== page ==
Three months later, GM and the Meltons settled for a reported $ 5 million. GM, Cooper says, never did produce all the documents the judge ordered.
Brooke Melton needn’t have died that night. She was killed by a corporation’s callous disregard for the safety of its customers, made worse by a regulatory agency reluctant to regulate. At least 26 others perished, and scores more were injured, and these numbers will almost certainly grow. Reuters, after sifting through government accident data, estimated that 74 people have died in crashes that reflect “key similarities.” Thus far, General Motor’s victim fund has received 1,330 filings seeking compensation, including 165 from families of people killed in GM cars.
At General Motors, the problems go back to the fall of 2002, when Ray DeGiorgio, an engineer who had been with the company for 23 years, made a fateful decision: He approved a switch that fell well below GM’s own specifications, specifically as it related to torque.
Evidence suggests he knew full well what he was doing. Earlier that year, an engineer from GM’s part supplier – Delphi — had emailed DeGiorgio, informing him that the torque in the switch was insufficient. Delphi could increase it but this would risk other problems, including premature wear as well as potentially affect the switch’s electrical functions. The cost would be “nominal” but would take time to create, test, and validate the new design.
Faced with a deadline, DeGiorgio replied: “If increasing” the torque “will destroy the switch than (sic) do nothing. Maintain present course. Under no circumstances do we want to compromise the electrical performance of the switch.”
He signed the email “Ray (tired of the switch from hell) DeGiorgio.”
By this time, DeGiorgio had been working on the switch since 1999, and had encountered a multiplicity of challenges. The prototype was so glitchy its entire electrical system had to be overhauled. Then there was its low-torque, which DeGiorgio erroneously assumed wouldn’t harm a car’s performance. After the switch was put into production an entirely different complication surfaced. Complaints flooded GM when cars wouldn’t start in cold weather – an embarrassment for a company from Detroit.
Nevertheless, the ignition switch became standard equipment in the Saturn Ion, Chevy Cobalt, and other GM makes and models. It was a problem from before day one when GM employees, members of the automotive press, and customers discovered the engine would stall if they knocked the ignition keychain with a knee or drove over rough terrain.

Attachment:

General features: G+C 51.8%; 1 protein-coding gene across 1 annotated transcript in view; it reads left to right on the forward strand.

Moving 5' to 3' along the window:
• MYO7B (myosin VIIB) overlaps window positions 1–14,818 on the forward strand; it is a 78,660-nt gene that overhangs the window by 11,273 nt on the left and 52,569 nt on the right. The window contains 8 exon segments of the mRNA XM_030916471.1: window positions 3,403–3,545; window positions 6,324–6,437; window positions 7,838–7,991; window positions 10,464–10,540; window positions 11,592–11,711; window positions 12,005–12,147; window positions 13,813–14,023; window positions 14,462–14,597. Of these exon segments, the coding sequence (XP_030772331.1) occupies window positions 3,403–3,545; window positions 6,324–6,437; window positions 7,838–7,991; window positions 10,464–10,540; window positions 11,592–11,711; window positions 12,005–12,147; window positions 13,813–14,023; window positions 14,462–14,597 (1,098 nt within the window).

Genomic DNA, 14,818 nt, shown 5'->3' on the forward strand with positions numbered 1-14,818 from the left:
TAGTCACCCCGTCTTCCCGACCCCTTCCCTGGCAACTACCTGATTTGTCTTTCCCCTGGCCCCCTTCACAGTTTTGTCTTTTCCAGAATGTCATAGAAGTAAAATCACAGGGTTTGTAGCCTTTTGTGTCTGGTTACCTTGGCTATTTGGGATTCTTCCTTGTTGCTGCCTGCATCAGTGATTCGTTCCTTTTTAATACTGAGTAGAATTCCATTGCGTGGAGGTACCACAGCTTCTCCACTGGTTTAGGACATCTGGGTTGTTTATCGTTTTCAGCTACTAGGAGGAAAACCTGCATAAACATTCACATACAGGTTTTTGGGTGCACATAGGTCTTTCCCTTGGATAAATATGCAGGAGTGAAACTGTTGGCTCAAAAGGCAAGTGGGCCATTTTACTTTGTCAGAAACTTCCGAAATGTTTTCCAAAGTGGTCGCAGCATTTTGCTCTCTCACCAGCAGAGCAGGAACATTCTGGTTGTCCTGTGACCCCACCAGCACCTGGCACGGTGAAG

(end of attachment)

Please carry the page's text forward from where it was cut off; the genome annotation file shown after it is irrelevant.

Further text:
A New York Times auto reviewer in June 2005 described his wife’s frightening Chevy Cobalt experience: “She was driving on a freeway when the car ‘just went dead,’ in her words. She recalled bumping her knee against the steering column just before the car shut off.” He brought the car into his local GM dealership, where mechanics found nothing wrong. Then he searched for other complaints and found a newspaper review dated two weeks earlier from The Daily Item of Sunbury, Pa: The reviewer, Gary Heller, wrote: “Unplanned engine shutdowns happened four times during a hard-driving test week. I never encountered anything like this in 37 years of driving. I hope I never do again.”
DeGiorgio kept the same part number for the revamped switch but never told anyone.
Despite the negative media coverage and lawsuits that began trickling in, no one at GM did anything. A company attorney told the New York Times that moving stalls in the Cobalt did not pose a safety risk. GM’s engineers assumed the faulty switch wasn’t dangerous because, as another GM engineer, Gary Altman, testified in a deposition, the cars “could still be maneuvered to the side of the road.”
What these engineers didn’t realize was that the Cobalt and Ion had been designed to shut off the airbags when the ignition key was moved to the “off” or “accessory” positions. They categorized the problem as one of “customer satisfaction,” not safety. The nation’s top auto regulator would later parrot this line of argument: “If a consumer can pull a car over to the side of the road and restart it,” David Friedman testified before Congress, safety is not a problem.